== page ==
Gwyneth Cravens is a novelist, journalist, and magazine editor who protested the opening of the Shoreham nuclear plant in Long Island. A friend of hers from Sandia National Laboratories took her to nuclear facilities and their subsequent conversations made her change her views. Author of the landmark book The Power to Save the World: The Truth About Nuclear Energy, she is now a highly-regarded proponent of nuclear energy.
Stewart Brand founded the Whole Earth Catalog and is considered a giant in the American environmental movement. During a study on climate change he realized the potential of nuclear power as a greenhouse-gas-free source of electricity. In 2005, he became one of the first high-profile environmentalists to speak out in favor of nuclear energy as a means to combat climate change.
Richard Rhodes, whose bestselling book The Making of the Atomic Bomb won a Pulitzer Prize in Nonfiction, is a journalist and author who changed his mind after getting to know the scientists and engineers who developed nuclear technology. Rhodes gained a clearer understanding of nuclear power’s potential with respect to other sources of electricity.
Michael Shellenberger is a leading environmental activist and co-founder of The Breakthrough Institute. Stewart Brand’s book, Whole Earth Discipline, and TED talk in 2010 shocked Shellenberger by presenting the facts of radiation and ultimately changed his mind on nuclear.
Mark Lynas is a British author, journalist, and environmental activist who changed his mind in 2005 when he learned at a conference that nuclear energy was providing a sixth of world’s electricity without emitting carbon, while wind and solar provided only a tiny fraction. Lynas has written influential books and served as an expert on climate change. He is currently writing a companion book to Pandora’s Promise to be published later this year.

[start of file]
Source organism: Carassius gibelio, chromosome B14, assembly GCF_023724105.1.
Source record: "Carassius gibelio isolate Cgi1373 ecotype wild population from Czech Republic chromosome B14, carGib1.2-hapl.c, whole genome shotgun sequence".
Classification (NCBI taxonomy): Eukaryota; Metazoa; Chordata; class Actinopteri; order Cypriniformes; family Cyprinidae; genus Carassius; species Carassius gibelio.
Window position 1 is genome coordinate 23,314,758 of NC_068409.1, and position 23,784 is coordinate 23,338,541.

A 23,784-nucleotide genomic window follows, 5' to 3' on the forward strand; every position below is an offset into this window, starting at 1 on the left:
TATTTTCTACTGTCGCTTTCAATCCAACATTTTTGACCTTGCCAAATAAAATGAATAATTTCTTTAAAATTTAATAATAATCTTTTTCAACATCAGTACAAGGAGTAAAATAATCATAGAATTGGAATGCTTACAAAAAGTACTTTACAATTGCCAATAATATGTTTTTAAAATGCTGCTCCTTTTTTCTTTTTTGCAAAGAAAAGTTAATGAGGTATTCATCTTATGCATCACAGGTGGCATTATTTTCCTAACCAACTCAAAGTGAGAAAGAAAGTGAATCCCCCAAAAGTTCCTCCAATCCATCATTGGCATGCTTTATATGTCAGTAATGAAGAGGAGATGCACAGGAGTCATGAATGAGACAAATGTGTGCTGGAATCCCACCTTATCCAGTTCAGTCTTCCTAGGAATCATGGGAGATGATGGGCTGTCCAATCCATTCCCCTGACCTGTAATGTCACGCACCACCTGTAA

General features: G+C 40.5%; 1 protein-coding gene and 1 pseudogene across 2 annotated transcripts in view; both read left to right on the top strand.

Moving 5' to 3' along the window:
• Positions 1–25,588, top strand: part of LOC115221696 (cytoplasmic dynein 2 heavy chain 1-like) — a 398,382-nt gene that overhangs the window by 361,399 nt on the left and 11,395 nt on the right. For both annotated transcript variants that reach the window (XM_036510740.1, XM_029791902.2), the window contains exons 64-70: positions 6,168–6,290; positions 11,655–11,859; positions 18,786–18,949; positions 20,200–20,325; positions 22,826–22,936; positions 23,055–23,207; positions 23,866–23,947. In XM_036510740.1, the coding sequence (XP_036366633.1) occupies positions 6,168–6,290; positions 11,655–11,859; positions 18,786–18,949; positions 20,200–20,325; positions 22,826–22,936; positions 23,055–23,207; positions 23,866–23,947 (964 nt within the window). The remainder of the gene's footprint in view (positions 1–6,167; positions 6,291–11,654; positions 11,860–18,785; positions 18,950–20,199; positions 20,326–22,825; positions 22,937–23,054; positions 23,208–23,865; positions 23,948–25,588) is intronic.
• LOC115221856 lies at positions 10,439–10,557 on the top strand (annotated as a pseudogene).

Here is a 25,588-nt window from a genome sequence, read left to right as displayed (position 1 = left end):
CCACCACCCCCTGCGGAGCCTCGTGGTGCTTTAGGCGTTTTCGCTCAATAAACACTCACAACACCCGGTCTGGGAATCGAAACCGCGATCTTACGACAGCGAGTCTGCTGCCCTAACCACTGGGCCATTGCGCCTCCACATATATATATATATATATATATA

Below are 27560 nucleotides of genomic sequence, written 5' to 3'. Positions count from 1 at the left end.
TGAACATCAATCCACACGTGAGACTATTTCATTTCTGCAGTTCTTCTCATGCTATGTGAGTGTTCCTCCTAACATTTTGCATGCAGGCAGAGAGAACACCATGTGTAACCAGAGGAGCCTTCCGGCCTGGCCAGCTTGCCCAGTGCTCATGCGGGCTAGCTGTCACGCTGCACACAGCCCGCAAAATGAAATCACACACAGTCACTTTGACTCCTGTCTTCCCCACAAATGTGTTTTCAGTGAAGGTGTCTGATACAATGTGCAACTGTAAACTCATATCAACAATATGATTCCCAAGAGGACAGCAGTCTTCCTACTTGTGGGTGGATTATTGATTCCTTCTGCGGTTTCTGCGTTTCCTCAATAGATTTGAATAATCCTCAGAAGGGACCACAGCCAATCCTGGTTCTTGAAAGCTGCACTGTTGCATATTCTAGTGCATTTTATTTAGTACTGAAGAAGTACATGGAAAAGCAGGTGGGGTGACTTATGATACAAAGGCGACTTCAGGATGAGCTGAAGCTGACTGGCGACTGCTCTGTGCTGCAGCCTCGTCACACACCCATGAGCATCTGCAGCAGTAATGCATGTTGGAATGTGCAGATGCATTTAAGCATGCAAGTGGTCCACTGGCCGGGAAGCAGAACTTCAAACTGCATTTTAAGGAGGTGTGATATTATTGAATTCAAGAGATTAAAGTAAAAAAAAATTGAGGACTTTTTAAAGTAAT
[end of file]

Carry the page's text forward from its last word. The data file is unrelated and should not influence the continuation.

Lenka Kollar is a nuclear engineer at Argonne National Laboratory and an active member of ANS, serving on the Nuclear Nonproliferation Technical Group Executive Committee, Student Sections Committee, and Professional Women in ANS Committee. She is an active participant in nuclear science outreach in the Chicago area and co-founder of the I’m a Nuke campaign.
Visit Lenka at www.lenkakollar.com and follow her on Twitter @lenkakollar. Lenka Kollar does not officially represent Argonne and all opinions are her own.
Friday’s “Nuclear Matinée” feature here at ANS Nuclear Cafe is a four-film cavalcade of documentaries about nuclear energy. One of these films premiered on January 18, while another has just been released. The other two have been around a while but are well worth viewing and make a good supplement to the two new films. Here is a rundown on each of the four films:
PANDORA’S PROMISE, director Robert Stone’s documentary about the realities of nuclear energy and climate change, opened on Friday, January 18, for the first time at the Sundance Film Festival. Stone is well known in the field of documentaries concerning things nuclear; his award-winning “Radio Bikini,” a film that this writer saw when it was still fairly new, covered effects of nuclear weapons testing and was decidedly from Stone’s anti-nuclear period. As Stone continued to pursue his environmental interests he came to realize that the anti-nuclear movement was incalculably disavowing the single energy source that could provide power around the clock with no GHG emissions. From his own site, we find his revelatory moment to be that when he realized just how little waste is generated from nuclear energy—even high-level waste.
I will add that the timing of the first showing of this movie comes at what increasingly appears to be a significant moment both for the pro-nuclear advocacy world and the environmentalist world, as an article by Keith Kloor has taken the social media world by storm and continues to get coverage and has even been mirrored on Mother Jones. As to Robert Stone in an interesting parallel, his story seems in some ways to recall the journey of Greenpeace founder Patrick Moore, who became pro-nuclear after being anti-nuclear.
ONCE UPON A NUCLEAR SHIP—The N.S. Savannah Documentary. Thomas Michael Conner/TCS Communications 2012. One hour 5 minutes.